I took O level Maths in 1979, also O level statistics in 1980.

]]>I’m quite stunned. A maths teacher for 14 years (11 – 18 year olds). It is clear that exams became much easier between this paper and 2016. The year 2017 saw the introduction of the new 1-9 syllabus which does contain slightly more challenging questions and the trend is for that to continue. On the content side I notice that there is nothing on statistics/data handling. Some questions are trigonometry related but implicit rather than in today’s papers which tend to be explicit. There seems to be much more emphasis back then on geometry and geometric reasoning. Also it is clear today that students are doing far too much. The whole school syllabus is too broad and so is the maths syllabus itself. So I believe that the answer is right there. If you broaden a syllabus it will lack depth. There are only a certain number of maths lesson in the week. The amount of distractions both inside and outside of school today is also a serious problem. I don’t think students are any less bright today, but I do think modern culture has failed them.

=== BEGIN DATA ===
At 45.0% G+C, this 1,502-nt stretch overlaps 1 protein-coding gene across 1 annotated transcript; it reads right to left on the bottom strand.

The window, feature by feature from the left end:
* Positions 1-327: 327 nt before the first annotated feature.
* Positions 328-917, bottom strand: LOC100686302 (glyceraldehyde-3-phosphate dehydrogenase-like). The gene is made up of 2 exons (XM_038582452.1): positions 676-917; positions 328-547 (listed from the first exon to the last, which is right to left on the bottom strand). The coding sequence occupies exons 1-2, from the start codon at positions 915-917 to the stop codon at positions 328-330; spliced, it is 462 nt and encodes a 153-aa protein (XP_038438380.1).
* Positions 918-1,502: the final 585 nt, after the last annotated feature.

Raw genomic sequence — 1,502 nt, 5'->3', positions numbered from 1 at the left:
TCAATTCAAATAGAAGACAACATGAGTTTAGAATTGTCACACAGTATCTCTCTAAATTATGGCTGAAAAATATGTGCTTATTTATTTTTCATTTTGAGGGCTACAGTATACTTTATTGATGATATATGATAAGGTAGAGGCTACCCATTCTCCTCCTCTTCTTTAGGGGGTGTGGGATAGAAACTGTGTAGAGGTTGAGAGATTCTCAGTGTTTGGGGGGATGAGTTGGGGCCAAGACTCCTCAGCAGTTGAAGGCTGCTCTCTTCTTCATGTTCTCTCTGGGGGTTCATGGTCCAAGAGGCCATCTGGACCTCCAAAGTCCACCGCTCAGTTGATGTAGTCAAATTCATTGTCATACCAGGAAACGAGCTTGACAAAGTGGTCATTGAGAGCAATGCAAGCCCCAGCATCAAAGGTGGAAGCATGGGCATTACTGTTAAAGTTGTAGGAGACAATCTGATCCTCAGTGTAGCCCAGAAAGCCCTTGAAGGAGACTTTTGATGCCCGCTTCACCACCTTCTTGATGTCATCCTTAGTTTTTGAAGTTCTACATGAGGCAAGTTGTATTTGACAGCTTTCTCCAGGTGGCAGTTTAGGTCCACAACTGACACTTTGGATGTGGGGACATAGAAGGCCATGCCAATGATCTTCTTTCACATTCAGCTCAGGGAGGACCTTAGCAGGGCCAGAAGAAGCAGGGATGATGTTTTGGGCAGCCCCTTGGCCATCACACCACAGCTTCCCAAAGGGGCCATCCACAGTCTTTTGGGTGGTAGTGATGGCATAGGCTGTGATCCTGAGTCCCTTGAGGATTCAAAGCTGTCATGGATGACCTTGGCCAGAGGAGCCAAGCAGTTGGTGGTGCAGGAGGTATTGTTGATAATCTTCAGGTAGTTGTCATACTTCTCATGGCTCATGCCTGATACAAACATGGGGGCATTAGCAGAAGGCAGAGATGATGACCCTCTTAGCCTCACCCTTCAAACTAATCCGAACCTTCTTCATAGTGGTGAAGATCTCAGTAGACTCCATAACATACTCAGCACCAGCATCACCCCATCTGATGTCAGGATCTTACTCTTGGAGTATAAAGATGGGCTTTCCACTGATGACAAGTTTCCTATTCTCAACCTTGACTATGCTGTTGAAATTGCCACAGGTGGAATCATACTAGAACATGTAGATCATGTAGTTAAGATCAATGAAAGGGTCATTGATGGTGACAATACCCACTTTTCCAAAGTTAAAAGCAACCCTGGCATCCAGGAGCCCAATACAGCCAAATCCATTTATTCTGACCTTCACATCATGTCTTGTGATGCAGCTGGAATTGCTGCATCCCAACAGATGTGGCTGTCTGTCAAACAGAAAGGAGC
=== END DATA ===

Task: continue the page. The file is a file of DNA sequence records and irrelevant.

]]>The books we used were mostly pages and pages of closely-typed calculations – yawn!

And those early calculators were frighteningly expensive.

I’m an arty type so I did General Science rather than ‘proper’ science. Managed to get a B in both, and haven’t used maths since for anything other than checking my change.

I am, however, considering taking a GCSE in astronomy with my daughter. The maths looks a bit scary for someone of my background.

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